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I am reading a book which contains the following quote by Johann Wolfgang Von Goethe at the beginning of a chapter:

For him who seeks the truth, an error is nothing unknown.

What does it mean? In particular, what does "nothing unknown" mean?


For those who are curious about the context of this quote, it is in Chapter 5 "Randomized Algorithms" of the textbook "Algorithmics for Hard Computing Problems" by Juraj Hromkovič, and randomized algorithms typically allow the possibility of making mistakes as long as the error probability is small enough.

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    Hello, hengxin. 'For him who seeks the truth, an error is nothing unknown.' could mean either 'Anybody who honestly seeks the truth will soon realise that there are many misconceptions in what is generally vaunted as irrefutable / "the facts" ' or 'Anybody who honestly seeks the truth will soon realise that they themselves are quite capable of getting things wrong' or 'Anybody searching for truth is bound to get things wrong'. // I wouldn't like to say which of the above (any? / all? / none?) Goethe intended. Have you researched the quote? – Edwin Ashworth Jun 7 '19 at 9:09
  • @EdwinAshworth Thanks. I searched it on Google, but failed to find explanations. I have not done research on it. I am not sure which meaning you suggested is intended in the context. – hengxin Jun 7 '19 at 9:12
  • There's a verse in the Bible – in James, I think – that says 'We all make many mistakes'. And James (half-brother of Jesus, not the brother of John) probably outranked Peter in Jerusalem at the time. The verse isn't often preached upon, in my experience – but a certain Mr Grice once came out with "How many of you know that we learn most from our mistakes? ... So, we should be out there making more of them!" (The implication is that Christians should risk mistakes by being pioneers, not that they should rejoice in foul-ups.) – Edwin Ashworth Jun 7 '19 at 9:17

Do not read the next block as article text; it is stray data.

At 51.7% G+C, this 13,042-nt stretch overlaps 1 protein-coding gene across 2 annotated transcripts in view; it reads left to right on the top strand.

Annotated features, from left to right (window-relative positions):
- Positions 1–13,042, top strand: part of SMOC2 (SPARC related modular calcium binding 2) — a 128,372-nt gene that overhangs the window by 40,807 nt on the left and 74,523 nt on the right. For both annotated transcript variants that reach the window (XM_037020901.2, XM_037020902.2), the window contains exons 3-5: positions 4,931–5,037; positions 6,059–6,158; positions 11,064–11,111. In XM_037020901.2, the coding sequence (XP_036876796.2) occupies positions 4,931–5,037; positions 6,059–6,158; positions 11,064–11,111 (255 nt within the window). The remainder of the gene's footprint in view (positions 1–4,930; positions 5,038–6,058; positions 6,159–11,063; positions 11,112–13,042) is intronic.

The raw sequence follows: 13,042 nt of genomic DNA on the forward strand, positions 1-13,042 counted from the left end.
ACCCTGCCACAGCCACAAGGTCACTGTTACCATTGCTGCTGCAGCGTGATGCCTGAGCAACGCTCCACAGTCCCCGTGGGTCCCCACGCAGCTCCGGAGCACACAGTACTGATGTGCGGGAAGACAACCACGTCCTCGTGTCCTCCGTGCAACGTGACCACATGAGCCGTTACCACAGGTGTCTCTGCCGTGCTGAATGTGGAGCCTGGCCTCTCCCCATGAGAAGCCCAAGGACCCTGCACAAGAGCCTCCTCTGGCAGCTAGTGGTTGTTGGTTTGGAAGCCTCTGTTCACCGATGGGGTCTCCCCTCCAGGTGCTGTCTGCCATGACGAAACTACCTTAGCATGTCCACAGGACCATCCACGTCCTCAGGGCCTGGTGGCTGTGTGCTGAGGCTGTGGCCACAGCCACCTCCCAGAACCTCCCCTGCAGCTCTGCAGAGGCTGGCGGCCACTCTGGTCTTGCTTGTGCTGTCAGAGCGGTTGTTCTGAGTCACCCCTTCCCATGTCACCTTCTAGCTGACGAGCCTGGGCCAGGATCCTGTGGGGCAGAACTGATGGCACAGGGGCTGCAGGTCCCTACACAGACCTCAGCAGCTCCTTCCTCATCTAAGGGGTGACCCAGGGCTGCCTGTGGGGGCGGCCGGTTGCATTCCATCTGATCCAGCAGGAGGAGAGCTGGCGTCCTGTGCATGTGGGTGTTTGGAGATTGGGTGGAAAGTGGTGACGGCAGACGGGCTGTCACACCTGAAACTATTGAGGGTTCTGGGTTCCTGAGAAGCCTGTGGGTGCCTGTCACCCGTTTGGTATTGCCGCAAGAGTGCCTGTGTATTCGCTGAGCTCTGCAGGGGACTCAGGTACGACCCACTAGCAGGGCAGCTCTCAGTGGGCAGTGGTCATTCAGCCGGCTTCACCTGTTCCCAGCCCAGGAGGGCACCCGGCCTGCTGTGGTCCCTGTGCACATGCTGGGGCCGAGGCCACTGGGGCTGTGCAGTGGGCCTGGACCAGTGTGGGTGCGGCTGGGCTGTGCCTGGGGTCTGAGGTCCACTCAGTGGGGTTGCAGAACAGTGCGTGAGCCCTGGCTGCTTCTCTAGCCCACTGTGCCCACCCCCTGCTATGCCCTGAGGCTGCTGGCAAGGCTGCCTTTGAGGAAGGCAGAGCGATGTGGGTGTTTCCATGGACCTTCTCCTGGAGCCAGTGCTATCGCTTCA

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    Although I've heard this construct (nothing + adj) in English before, maybe this could be considered a subtle germanism: in Goethe's language, nicht eine unbekannte Sache (not an unknown thing) normally contracts to keine unbekannte Sache (no thing unknown). – mcadorel Jun 7 '19 at 10:49
  • @mcadorel '... an error is not an unknown thing' resonates more closely with '... making an error is not an unknown thing'. Do you know whether this is the thrust of the German? (Though as the quote is very rare on the internet, this becomes off-topic on ELU as merely a translation issue.) – Edwin Ashworth Jun 7 '19 at 14:01
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It would appear to be a way of saying that

Those who seek truth are accustomed to making mistakes in the process.

The double negative construction of the original is familiar to educated English speakers (especially Britons and scientific writers) as a way of softening an assertion. The use of “nothing unknown” rather than direct statement is also literary. It conveys a certain irony or philosophical generality.

As the original German is by Goethe, this style can be regarded as appropriate.

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